Achieving a satisfactory identification of the world's most wanted man is not, it turns out, a simple matter. According to the US government, the body of Osama bin Laden, killed during a raid on a compound in Abbottabad, Pakistan, on 2 May, was identified by comparison to photographs, confirmation from one of his wives at the compound, facial-recognition software, and – the gold standard for identification – DNA analysis.
John Brennan, Assistant to the President for Homeland Security and Counterterrorism, said the DNA evidence provided a match with "99.9 per cent confidence". That would require the comparison of DNA from the body with that of people known to be related to bin Laden. Bin Laden had no full siblings, but more than 50 half-siblings and up to 24 children.
Using DNA from many half-siblings could produce a DNA match of greater than 90 per cent confidence, but it would be difficult to get as high as 99.9 per cent without a closer relative says Rhonda Roby, a forensic geneticist at the University of North Texas Health Science Center, Fort Worth. Roby, who led the team using DNA evidence to identify the remains of people killed in the 9/11 attacks in 2001, says that the statistical analysis based on DNA from half-siblings is more complex and less reliable than analysis based on DNA from a closer relative like a parent or child.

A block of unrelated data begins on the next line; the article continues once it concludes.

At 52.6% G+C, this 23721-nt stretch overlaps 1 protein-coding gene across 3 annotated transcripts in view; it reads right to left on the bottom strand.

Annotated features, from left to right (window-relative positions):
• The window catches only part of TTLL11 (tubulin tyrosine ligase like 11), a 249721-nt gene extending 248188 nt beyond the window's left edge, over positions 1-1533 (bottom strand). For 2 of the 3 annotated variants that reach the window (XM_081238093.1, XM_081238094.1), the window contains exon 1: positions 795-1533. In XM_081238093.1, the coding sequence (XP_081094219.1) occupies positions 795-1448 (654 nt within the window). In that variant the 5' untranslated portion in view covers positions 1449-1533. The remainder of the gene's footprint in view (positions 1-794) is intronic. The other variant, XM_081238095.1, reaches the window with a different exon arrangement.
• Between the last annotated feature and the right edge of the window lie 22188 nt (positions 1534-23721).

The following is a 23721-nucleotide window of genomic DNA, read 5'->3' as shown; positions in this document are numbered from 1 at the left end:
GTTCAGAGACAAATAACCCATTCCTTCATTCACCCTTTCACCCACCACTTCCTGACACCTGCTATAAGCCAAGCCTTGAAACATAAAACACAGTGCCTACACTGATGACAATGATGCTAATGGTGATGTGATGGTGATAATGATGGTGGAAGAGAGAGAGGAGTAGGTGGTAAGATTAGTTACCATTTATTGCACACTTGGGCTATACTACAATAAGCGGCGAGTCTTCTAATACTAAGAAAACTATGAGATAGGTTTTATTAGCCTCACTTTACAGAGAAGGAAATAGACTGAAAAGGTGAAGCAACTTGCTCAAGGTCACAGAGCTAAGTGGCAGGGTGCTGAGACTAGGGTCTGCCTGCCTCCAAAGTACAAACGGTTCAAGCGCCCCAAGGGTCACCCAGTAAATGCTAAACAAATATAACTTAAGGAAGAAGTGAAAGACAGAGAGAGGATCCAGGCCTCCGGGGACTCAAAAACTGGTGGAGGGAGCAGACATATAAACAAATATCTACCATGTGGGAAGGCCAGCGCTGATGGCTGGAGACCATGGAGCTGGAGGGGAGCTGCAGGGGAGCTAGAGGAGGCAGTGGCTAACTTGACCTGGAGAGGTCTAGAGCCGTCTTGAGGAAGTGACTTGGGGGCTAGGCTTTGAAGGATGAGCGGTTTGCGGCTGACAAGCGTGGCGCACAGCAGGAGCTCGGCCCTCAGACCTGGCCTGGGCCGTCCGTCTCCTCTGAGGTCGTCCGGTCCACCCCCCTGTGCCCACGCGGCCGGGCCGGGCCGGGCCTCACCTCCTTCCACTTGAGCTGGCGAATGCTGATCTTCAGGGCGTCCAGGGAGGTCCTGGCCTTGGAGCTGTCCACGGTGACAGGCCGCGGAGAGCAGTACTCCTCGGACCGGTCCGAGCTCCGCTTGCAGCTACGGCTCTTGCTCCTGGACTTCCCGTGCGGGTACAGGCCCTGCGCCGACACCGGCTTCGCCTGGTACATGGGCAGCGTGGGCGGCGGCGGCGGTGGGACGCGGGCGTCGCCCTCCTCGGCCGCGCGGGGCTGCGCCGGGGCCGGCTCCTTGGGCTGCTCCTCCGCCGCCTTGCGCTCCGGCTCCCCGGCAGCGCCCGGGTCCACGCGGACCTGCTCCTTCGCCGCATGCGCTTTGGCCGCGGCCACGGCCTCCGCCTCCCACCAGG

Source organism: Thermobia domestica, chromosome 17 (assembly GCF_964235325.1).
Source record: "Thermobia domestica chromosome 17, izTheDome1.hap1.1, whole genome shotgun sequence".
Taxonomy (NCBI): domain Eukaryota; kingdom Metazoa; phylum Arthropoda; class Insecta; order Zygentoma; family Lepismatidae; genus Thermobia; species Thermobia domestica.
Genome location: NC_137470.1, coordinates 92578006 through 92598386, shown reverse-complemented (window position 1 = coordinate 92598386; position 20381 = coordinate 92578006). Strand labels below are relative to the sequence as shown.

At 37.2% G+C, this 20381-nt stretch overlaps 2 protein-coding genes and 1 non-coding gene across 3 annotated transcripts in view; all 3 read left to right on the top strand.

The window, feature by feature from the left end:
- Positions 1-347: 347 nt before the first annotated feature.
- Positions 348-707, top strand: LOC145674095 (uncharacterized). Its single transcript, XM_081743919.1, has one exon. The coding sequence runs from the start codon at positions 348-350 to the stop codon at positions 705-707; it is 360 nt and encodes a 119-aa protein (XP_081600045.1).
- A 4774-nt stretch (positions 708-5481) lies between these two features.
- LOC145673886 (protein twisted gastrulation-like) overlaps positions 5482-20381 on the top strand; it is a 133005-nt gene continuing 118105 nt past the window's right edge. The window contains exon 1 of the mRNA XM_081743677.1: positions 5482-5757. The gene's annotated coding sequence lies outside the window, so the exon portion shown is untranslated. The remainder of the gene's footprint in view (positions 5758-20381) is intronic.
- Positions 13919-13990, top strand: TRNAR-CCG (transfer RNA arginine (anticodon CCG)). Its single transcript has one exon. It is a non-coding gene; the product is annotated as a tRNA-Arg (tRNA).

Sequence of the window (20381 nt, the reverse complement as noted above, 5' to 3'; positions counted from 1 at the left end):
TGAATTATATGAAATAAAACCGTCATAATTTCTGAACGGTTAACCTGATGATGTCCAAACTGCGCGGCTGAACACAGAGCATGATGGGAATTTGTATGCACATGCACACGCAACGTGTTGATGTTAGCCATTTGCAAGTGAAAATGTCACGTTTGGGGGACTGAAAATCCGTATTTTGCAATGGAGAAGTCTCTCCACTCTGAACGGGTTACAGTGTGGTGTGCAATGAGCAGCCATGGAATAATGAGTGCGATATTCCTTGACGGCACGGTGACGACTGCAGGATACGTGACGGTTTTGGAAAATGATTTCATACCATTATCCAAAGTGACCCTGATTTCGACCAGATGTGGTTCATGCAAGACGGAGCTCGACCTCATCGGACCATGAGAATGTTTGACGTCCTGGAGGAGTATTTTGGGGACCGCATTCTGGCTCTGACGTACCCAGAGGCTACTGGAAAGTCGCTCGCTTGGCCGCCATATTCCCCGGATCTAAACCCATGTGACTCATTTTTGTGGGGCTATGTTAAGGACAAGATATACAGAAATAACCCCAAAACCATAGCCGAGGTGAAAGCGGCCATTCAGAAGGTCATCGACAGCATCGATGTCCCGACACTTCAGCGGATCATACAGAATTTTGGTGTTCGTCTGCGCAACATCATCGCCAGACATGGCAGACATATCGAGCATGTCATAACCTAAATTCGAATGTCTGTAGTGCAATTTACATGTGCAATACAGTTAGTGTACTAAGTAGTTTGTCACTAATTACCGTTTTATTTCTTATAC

Reports indicate that one of bin Laden's sons was also killed in the raid, possibly 20-year-old Hamza bin Laden. Roby says DNA from a son and several half-siblings could confirm Osama's identity with 99.9 per cent accuracy.
Full paternity trio?
If, however, the government was able to obtain DNA from bin Laden's body, his son and also that son's biological mother – who might have been at the compound during the raid, it could perform DNA profiling with a "full paternity trio", assuring 99.9 per cent accuracy, Roby says.
The provenance of the DNA used in the comparison is unknown, as is the nature of the test itself. However, it is likely that forensic scientists analysing bin Laden's DNA used the polymerase chain reaction to amplify between 13 and 16 key regions called short tandem repeats (STRs), then compared the pattern of these with the same STRs from that of his relatives.
The agency responsible for conducting the analysis is also unconfirmed: media reports have named both FBI and the CIA. Several sources suggested that DNA was subpoenaed from the body of a half-sister of bin Laden, when she reportedly died at Massachusetts General Hospital in Boston, but the hospital was unable to confirm the report. "There is no evidence she was even here," says spokesperson Sue McGreevey.
FBI special agent Greg Comcowich would not confirm or deny any investigative steps the FBI has taken. When asked whether the agency would release any further information on the DNA analysis, he replied: "Not that I'm aware of."